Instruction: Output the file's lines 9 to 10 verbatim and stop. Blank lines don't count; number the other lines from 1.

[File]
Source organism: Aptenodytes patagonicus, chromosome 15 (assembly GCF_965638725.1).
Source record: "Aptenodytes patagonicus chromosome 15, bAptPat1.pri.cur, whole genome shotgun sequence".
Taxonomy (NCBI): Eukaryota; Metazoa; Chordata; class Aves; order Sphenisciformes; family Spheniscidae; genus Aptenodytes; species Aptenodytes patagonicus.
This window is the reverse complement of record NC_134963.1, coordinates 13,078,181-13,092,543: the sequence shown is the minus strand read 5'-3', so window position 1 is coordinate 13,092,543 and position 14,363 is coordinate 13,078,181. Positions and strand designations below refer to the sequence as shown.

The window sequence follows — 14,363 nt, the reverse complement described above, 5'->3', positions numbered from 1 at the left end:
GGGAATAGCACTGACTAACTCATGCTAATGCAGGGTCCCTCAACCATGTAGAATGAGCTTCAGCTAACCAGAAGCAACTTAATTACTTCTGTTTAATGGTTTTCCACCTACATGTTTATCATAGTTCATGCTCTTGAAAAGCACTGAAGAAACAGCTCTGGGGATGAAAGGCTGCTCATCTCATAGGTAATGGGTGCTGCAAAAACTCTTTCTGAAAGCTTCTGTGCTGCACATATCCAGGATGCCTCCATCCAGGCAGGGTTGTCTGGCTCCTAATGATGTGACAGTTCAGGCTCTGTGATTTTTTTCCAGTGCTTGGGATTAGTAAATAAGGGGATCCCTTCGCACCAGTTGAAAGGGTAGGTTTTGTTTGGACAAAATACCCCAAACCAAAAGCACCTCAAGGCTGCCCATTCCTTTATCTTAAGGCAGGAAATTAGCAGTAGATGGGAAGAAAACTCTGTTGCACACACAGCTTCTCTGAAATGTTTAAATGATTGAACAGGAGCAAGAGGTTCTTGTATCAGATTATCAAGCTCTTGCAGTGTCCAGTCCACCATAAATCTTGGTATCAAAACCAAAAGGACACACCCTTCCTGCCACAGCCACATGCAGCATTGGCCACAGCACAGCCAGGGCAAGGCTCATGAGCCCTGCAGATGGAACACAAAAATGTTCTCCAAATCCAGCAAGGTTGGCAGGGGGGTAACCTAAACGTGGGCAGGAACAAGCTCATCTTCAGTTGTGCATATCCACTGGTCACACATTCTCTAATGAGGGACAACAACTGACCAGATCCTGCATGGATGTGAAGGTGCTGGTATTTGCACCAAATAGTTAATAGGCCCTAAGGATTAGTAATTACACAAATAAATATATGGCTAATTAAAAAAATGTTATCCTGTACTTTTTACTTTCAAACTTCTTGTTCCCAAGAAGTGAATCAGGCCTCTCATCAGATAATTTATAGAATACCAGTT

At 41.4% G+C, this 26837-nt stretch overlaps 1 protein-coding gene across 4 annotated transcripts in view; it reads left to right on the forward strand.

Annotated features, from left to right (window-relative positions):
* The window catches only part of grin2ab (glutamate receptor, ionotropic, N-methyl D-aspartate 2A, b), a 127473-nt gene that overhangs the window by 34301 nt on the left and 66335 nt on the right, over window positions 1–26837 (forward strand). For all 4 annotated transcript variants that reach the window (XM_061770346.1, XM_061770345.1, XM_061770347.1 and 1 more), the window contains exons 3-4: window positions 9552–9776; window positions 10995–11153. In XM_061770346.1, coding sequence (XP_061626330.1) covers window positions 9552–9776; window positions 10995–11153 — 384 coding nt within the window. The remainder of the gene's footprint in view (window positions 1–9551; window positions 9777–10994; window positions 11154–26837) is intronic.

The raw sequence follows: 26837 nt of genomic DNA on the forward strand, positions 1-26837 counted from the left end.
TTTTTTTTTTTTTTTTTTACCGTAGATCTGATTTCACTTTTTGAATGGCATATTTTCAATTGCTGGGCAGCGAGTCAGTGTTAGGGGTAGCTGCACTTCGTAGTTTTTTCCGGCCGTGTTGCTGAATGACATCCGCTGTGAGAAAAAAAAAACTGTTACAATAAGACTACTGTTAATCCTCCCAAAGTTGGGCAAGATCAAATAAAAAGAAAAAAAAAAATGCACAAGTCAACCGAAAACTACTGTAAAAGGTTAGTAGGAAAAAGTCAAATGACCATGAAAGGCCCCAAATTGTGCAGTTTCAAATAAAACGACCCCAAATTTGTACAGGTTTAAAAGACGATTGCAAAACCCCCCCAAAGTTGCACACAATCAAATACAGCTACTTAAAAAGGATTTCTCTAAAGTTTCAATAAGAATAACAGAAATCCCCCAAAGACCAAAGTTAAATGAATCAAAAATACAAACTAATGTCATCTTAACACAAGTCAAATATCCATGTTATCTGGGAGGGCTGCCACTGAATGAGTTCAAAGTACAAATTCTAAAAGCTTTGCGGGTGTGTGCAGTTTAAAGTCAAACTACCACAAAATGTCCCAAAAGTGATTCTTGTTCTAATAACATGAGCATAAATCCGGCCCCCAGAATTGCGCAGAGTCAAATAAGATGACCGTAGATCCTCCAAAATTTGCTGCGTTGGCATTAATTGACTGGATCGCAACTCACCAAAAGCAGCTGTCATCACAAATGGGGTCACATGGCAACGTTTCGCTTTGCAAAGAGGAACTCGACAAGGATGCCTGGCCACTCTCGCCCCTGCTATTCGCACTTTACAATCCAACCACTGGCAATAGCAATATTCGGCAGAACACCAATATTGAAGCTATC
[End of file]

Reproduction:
* The window catches only part of grin2ab (glutamate receptor, ionotropic, N-methyl D-aspartate 2A, b), a 127473-nt gene that overhangs the window by 34301 nt on the left and 66335 nt on the right, over window positions 1–26837 (forward strand). For all 4 annotated transcript variants that reach the window (XM_061770346.1, XM_061770345.1, XM_061770347.1 and 1 more), the window contains exons 3-4: window positions 9552–9776; window positions 10995–11153. In XM_061770346.1, coding sequence (XP_061626330.1) covers window positions 9552–9776; window positions 10995–11153 — 384 coding nt within the window. The remainder of the gene's footprint in view (window positions 1–9551; window positions 9777–10994; window positions 11154–26837) is intronic.

The raw sequence follows: 26837 nt of genomic DNA on the forward strand, positions 1-26837 counted from the left end.